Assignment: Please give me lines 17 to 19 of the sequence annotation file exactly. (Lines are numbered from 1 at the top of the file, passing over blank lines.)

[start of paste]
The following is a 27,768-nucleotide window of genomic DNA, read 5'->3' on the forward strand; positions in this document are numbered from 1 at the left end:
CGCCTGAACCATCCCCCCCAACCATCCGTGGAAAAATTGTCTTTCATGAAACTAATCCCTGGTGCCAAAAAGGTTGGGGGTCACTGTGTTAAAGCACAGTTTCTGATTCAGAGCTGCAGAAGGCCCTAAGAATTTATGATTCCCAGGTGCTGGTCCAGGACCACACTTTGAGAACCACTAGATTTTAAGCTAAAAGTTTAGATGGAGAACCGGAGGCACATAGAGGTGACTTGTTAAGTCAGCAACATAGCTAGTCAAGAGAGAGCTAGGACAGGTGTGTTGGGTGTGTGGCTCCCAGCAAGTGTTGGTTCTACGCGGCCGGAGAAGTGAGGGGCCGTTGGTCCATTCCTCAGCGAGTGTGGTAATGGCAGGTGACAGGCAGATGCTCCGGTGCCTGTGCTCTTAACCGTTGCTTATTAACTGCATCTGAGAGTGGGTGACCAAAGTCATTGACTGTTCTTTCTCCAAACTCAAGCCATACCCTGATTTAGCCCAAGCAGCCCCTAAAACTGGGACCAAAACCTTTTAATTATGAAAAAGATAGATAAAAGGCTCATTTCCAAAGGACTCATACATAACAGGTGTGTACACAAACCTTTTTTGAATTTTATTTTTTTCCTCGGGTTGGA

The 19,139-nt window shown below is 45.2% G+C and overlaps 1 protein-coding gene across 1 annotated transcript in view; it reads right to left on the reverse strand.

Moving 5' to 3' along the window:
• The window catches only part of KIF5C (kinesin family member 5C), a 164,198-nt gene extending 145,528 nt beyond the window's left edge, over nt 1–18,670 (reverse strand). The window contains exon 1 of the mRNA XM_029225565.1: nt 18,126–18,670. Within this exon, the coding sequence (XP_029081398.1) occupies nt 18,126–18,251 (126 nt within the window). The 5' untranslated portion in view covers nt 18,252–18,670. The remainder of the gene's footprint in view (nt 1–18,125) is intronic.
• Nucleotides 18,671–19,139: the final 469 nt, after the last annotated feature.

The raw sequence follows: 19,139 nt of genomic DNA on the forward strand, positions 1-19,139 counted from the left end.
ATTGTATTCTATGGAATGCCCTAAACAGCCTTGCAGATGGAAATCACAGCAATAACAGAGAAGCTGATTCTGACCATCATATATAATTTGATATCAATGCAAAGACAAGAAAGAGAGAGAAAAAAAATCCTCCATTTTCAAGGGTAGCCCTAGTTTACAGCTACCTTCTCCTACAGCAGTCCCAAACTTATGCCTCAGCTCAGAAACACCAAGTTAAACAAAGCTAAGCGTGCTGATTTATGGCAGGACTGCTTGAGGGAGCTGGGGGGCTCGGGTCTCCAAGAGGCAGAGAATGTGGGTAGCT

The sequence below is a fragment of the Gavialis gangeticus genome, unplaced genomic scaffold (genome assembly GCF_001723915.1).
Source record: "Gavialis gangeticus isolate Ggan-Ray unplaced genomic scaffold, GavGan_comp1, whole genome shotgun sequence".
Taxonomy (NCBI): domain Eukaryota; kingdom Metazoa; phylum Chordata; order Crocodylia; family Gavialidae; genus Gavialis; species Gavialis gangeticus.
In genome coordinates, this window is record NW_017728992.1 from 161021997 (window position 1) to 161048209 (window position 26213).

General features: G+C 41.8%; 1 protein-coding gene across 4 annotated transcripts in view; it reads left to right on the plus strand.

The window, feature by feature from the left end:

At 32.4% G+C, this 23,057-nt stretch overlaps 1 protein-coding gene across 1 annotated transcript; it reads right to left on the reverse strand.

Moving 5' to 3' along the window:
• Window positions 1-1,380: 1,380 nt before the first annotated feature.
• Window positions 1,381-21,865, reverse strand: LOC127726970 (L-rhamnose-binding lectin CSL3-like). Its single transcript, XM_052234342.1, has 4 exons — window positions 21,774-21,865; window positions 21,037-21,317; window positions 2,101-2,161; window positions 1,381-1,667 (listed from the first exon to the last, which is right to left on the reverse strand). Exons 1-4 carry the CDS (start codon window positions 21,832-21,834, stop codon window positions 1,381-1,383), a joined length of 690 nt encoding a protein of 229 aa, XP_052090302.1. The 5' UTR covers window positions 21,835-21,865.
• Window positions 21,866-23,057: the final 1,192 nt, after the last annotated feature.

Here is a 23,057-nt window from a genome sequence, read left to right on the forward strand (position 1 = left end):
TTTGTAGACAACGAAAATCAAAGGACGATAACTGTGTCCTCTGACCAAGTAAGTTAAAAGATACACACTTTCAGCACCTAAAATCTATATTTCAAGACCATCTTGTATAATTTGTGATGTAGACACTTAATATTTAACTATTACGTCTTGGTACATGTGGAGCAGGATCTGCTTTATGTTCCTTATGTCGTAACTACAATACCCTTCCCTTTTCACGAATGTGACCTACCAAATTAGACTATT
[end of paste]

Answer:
• Window positions 1-1,380: 1,380 nt before the first annotated feature.
• Window positions 1,381-21,865, reverse strand: LOC127726970 (L-rhamnose-binding lectin CSL3-like). Its single transcript, XM_052234342.1, has 4 exons — window positions 21,774-21,865; window positions 21,037-21,317; window positions 2,101-2,161; window positions 1,381-1,667 (listed from the first exon to the last, which is right to left on the reverse strand). Exons 1-4 carry the CDS (start codon window positions 21,832-21,834, stop codon window positions 1,381-1,383), a joined length of 690 nt encoding a protein of 229 aa, XP_052090302.1. The 5' UTR covers window positions 21,835-21,865.
• Window positions 21,866-23,057: the final 1,192 nt, after the last annotated feature.